I, Environmentalist

Olamide Akinmolayan journeys back in time, seeking the climate activist inside her

I have never been one to take the earth seriously. It is troublesome to do so. I feared what it might demand; I feared how immersed I might become. It might make me a different person. It might put me out of my comfort zone. I didn’t like that. It was inconvenient and I was comfortable in the convenience of my laziness. There was also scepticism. Is the earth really dying?

Then, I started writing this story. A story that made me think a bit more about environmentalism and climate change. Before this, before now, the only time I had given some attention to the earth was a year-and-a-half ago, when I was preparing for my English language test to come to the UK. I assumed I was going to be tested on various issues. And so, I had learnt the basics: carbon footprints, green house emission, fossil fuels and the likes.

But this goes beyond that. This story begins at a university in the south of England. I am in Dorset, living just an hour away from the historic Jurassic Coast. As part of our journalism coursework, I have been assigned to explore the privilege of living by this coastline, and the luxury of taking care of my new environment. I read up on the history of the landscape, the fight of the people to protect their environment, the choices that some people make every day to keep the earth alive. I listen to the stories of the environmentalists. And I find myself on a journey to find the environmentalist in me. But before I tell you about that, let me take you on a journey to sub-Saharan Africa.

It is 2008, I am seven. I am in the back seat with my siblings, on a family trip. In our black Xterra jeep, we are driving along an unpaved, bumpy road, a family of six. My parents point to a batholith. My siblings and I look up excitedly. It is fierce, intense, simply powerful.

Where is home to you?

Nigeria. A populous nation with diverse cultures and languages. To talk about all the cultures and dialects of the many languages in Nigeria is like trying to swallow a handful of eba all at once. I am from southwestern Nigeria, the part of the country known for skilled craftsmanship. We are known for infusing everything that we cook with spicy pepper. My ethnic group is Yoruba, and almost like the spiralling wrap of a croissant, with just so many rolls, there are so many dialects of the Yoruba language. My family is from Ondo, which has a population of about 723, 823. Most of southwestern Nigeria’s landscape are plains, valleys and plateaus. One of the major tourist attractions in this state is the popular Oke Idanre (Idanre Hills), a UNESCO World Heritage Site.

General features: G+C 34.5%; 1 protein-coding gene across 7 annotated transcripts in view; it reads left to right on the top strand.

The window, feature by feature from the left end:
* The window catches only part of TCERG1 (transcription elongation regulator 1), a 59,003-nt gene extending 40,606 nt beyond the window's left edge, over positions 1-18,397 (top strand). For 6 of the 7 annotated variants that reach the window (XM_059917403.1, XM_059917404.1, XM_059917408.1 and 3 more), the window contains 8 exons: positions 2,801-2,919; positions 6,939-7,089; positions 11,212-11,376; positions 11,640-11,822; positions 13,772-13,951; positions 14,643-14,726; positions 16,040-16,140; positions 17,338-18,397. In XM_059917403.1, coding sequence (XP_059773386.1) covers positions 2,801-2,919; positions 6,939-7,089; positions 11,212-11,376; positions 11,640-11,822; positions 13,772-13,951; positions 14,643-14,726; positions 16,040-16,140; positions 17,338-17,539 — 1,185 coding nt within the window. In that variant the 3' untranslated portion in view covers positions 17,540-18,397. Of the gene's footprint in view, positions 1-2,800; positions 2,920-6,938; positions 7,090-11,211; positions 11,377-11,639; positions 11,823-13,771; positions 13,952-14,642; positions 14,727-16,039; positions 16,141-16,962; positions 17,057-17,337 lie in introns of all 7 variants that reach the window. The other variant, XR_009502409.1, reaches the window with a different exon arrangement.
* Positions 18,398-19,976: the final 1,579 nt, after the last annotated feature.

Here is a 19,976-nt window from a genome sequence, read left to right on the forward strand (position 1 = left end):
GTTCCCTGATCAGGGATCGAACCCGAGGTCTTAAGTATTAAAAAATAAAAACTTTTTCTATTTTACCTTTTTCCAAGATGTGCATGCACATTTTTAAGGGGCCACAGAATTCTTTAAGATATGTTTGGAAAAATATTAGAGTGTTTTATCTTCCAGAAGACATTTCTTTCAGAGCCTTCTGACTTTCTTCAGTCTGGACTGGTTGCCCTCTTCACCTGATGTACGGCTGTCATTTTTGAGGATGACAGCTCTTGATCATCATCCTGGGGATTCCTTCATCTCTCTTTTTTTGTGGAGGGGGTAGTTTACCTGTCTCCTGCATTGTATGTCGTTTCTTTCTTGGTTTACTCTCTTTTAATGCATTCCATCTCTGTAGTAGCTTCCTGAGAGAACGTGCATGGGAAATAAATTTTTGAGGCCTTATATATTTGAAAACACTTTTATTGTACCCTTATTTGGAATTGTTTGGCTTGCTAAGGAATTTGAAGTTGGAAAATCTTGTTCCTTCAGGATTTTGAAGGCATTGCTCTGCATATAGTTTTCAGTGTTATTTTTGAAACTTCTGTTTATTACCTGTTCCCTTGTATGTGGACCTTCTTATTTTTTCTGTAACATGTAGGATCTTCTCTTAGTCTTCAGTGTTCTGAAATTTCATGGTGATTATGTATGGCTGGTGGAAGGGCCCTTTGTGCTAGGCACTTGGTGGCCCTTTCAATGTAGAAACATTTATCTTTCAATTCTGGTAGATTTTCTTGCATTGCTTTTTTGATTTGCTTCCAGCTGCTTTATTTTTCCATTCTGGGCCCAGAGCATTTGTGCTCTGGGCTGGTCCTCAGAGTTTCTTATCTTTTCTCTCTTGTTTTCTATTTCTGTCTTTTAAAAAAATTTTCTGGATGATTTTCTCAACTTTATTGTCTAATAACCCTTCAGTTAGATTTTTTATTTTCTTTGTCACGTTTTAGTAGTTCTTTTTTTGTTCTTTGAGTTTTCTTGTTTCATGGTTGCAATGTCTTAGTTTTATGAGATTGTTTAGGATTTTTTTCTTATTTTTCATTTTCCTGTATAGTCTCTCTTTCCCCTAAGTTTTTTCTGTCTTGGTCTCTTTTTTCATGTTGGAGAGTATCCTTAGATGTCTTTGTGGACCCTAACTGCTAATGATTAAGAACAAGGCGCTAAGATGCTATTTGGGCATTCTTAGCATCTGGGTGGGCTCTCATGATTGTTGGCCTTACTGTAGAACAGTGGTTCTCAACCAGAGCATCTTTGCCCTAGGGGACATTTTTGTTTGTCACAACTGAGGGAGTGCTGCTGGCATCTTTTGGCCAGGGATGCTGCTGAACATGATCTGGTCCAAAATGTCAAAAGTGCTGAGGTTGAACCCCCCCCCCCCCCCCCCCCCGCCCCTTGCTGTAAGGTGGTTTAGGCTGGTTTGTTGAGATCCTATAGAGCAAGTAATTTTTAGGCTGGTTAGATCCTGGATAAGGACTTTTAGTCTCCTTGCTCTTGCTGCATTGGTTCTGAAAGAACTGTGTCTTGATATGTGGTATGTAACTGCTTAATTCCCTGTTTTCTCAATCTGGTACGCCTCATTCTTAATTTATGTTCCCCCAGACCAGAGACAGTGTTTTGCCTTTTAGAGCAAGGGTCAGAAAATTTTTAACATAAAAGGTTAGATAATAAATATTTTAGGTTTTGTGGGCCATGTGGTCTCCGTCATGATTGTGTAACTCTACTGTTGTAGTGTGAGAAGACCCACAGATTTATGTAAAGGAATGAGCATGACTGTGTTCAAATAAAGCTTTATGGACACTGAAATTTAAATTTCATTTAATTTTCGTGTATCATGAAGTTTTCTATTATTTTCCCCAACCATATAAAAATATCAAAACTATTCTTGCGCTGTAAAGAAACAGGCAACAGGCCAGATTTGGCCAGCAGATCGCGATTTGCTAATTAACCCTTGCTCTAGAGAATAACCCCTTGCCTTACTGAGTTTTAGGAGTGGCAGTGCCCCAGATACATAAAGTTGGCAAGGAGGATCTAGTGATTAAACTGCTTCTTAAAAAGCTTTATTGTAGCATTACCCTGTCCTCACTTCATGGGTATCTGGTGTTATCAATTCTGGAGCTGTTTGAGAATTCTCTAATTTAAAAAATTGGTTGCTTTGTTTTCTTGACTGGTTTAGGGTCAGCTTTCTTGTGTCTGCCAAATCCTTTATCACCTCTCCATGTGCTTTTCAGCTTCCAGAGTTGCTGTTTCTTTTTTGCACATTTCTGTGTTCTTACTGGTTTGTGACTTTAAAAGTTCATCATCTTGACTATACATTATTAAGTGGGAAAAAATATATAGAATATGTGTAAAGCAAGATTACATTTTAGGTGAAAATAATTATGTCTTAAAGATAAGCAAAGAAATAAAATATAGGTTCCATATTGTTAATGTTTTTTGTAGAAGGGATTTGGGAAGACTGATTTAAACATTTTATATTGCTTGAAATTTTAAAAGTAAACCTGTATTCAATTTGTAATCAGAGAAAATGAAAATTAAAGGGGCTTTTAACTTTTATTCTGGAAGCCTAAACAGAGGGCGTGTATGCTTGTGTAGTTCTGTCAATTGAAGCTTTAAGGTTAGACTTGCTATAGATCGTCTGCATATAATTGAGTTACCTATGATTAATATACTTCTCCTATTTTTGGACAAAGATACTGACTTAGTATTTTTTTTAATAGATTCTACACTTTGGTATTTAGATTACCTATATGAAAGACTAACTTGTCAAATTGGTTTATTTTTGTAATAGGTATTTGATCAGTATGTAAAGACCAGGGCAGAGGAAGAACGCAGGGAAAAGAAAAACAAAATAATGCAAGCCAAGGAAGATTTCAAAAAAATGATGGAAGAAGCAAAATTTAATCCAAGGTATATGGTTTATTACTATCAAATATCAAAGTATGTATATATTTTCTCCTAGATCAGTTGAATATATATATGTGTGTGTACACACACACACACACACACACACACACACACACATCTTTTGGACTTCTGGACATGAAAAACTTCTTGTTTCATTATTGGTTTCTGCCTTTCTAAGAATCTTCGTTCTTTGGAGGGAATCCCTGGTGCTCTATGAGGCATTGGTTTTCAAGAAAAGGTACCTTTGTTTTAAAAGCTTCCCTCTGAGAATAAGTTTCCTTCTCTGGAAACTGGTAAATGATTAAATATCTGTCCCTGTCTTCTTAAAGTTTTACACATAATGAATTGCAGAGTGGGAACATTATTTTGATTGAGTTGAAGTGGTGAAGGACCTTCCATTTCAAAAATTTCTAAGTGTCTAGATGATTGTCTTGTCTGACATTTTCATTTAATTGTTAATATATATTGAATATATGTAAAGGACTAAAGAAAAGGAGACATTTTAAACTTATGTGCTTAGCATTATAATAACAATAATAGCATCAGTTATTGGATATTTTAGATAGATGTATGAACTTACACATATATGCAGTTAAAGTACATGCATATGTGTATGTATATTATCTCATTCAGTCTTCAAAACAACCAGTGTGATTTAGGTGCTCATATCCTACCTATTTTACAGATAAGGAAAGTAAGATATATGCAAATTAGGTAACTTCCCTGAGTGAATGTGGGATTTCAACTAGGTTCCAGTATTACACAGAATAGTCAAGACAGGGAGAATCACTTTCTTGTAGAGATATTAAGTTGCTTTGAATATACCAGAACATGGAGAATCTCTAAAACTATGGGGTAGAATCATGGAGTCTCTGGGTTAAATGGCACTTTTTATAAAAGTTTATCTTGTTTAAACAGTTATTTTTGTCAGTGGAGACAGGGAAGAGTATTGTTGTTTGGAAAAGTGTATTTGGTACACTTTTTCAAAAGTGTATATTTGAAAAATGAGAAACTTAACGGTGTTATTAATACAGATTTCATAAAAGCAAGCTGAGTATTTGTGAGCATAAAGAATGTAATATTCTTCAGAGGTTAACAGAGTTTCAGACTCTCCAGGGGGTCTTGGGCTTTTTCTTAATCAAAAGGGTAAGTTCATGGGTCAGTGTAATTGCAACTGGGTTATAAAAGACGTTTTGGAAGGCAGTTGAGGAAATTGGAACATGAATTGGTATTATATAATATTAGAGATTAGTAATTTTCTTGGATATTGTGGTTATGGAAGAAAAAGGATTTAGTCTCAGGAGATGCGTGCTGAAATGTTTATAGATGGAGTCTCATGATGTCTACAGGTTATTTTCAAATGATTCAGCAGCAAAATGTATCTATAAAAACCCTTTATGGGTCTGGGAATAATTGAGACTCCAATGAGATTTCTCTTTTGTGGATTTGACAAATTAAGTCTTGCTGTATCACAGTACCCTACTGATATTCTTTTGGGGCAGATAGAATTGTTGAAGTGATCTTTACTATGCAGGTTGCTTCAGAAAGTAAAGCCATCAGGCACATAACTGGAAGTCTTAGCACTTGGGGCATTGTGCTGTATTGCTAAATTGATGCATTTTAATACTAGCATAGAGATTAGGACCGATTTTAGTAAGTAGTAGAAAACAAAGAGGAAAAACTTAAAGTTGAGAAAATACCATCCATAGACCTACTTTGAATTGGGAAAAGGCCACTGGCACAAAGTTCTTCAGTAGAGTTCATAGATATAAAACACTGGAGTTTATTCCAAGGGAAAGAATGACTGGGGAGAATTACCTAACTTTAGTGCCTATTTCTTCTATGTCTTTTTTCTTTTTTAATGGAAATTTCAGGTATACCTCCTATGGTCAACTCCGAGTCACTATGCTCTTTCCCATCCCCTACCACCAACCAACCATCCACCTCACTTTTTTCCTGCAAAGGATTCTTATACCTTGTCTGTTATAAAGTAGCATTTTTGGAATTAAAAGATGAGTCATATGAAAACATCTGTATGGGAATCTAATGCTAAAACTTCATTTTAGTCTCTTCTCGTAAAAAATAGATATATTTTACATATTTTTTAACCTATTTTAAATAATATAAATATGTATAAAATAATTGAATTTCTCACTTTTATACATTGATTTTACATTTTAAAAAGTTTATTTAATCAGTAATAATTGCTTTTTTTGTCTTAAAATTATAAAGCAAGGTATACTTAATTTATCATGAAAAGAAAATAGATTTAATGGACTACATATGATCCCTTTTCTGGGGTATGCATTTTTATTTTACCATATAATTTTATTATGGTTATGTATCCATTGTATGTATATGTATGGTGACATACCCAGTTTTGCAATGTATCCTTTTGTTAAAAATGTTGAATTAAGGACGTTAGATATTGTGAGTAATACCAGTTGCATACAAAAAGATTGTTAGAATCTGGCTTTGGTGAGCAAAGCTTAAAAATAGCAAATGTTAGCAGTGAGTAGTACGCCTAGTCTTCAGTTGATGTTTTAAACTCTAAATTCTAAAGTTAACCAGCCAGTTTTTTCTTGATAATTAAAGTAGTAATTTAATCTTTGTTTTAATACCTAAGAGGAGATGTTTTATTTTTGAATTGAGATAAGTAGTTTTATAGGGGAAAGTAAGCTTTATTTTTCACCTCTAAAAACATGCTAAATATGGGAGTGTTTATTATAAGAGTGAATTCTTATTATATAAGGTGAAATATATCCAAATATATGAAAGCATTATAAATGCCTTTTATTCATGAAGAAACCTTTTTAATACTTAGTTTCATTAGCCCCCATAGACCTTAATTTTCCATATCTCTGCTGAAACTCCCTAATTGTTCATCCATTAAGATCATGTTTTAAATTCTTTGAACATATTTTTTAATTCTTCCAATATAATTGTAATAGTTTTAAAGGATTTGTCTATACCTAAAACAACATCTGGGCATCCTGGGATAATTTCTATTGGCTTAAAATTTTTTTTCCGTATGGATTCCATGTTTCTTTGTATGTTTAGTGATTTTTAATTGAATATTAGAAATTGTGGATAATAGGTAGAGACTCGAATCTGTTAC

Oke Idanre, 2008 Photo: Eric Akinmolayan

We arrive at Oke Idanre. There is something thrilling about the first sight of this intimidatingly huge hill. I am not thinking much of this site, or how it relates to the earth at this point. I am simply excited about the adventure of climbing to the top. So is the rest of my family. And so, we begin climbing.

The hill is on high plains, overlooking stunning valleys. It is 3,000 feet above sea level, located on an igneous batholith, which is about 500 million years old. Reaching the top involves climbing 682 steps. You have the opportunity of resting in five places. Our whole family make it to the top (proof in the images above and below); we kids now have something exciting to write about for our holiday schoolwork.

My family at Oke Idanre

These hills tell stories of ancient times. The founder of Idanre is believed to be Aremitan, the brother of Oduduwa, who founded the Yoruba land. After Oduduwa’s death, there followed a bloody conflict. Aremitan and his followers fled to these caves. Today, the Idanre town lies at the foothills. Famous attractions here include the Owa’s Palace (King’s Palace), the shrine, and the Omi Aopara (Thunder Water). The place is home to the unique Perret’s toad (Amietophrynus perreti), and other species such as the hyrax, which sadly are being hunted into extinction by the inhabitants.

My house in Lagos is a six-minute walk from a lagoon, which is connected to the much-bigger Lekki Lagoon. I remember standing by the water some 10 years ago, looking at floating plastic and waste, and wondering: has it always been like this?